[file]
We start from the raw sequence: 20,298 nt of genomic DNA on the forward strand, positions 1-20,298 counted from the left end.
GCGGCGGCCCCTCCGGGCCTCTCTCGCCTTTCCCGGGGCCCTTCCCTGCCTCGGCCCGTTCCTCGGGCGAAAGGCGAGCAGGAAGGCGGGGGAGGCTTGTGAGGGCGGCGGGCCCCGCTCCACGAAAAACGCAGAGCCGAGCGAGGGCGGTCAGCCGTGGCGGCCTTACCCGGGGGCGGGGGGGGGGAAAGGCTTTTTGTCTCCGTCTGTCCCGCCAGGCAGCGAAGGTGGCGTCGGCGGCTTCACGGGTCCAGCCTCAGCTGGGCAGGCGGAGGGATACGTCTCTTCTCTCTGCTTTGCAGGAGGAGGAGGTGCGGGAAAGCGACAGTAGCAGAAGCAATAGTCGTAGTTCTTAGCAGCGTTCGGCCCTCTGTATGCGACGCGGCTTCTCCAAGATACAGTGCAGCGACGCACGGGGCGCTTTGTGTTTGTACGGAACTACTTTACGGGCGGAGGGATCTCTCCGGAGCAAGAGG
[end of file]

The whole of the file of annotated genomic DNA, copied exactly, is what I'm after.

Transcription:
We start from the raw sequence: 20,298 nt of genomic DNA on the forward strand, positions 1-20,298 counted from the left end.
GCGGCGGCCCCTCCGGGCCTCTCTCGCCTTTCCCGGGGCCCTTCCCTGCCTCGGCCCGTTCCTCGGGCGAAAGGCGAGCAGGAAGGCGGGGGAGGCTTGTGAGGGCGGCGGGCCCCGCTCCACGAAAAACGCAGAGCCGAGCGAGGGCGGTCAGCCGTGGCGGCCTTACCCGGGGGCGGGGGGGGGGAAAGGCTTTTTGTCTCCGTCTGTCCCGCCAGGCAGCGAAGGTGGCGTCGGCGGCTTCACGGGTCCAGCCTCAGCTGGGCAGGCGGAGGGATACGTCTCTTCTCTCTGCTTTGCAGGAGGAGGAGGTGCGGGAAAGCGACAGTAGCAGAAGCAATAGTCGTAGTTCTTAGCAGCGTTCGGCCCTCTGTATGCGACGCGGCTTCTCCAAGATACAGTGCAGCGACGCACGGGGCGCTTTGTGTTTGTACGGAACTACTTTACGGGCGGAGGGATCTCTCCGGAGCAAGAGG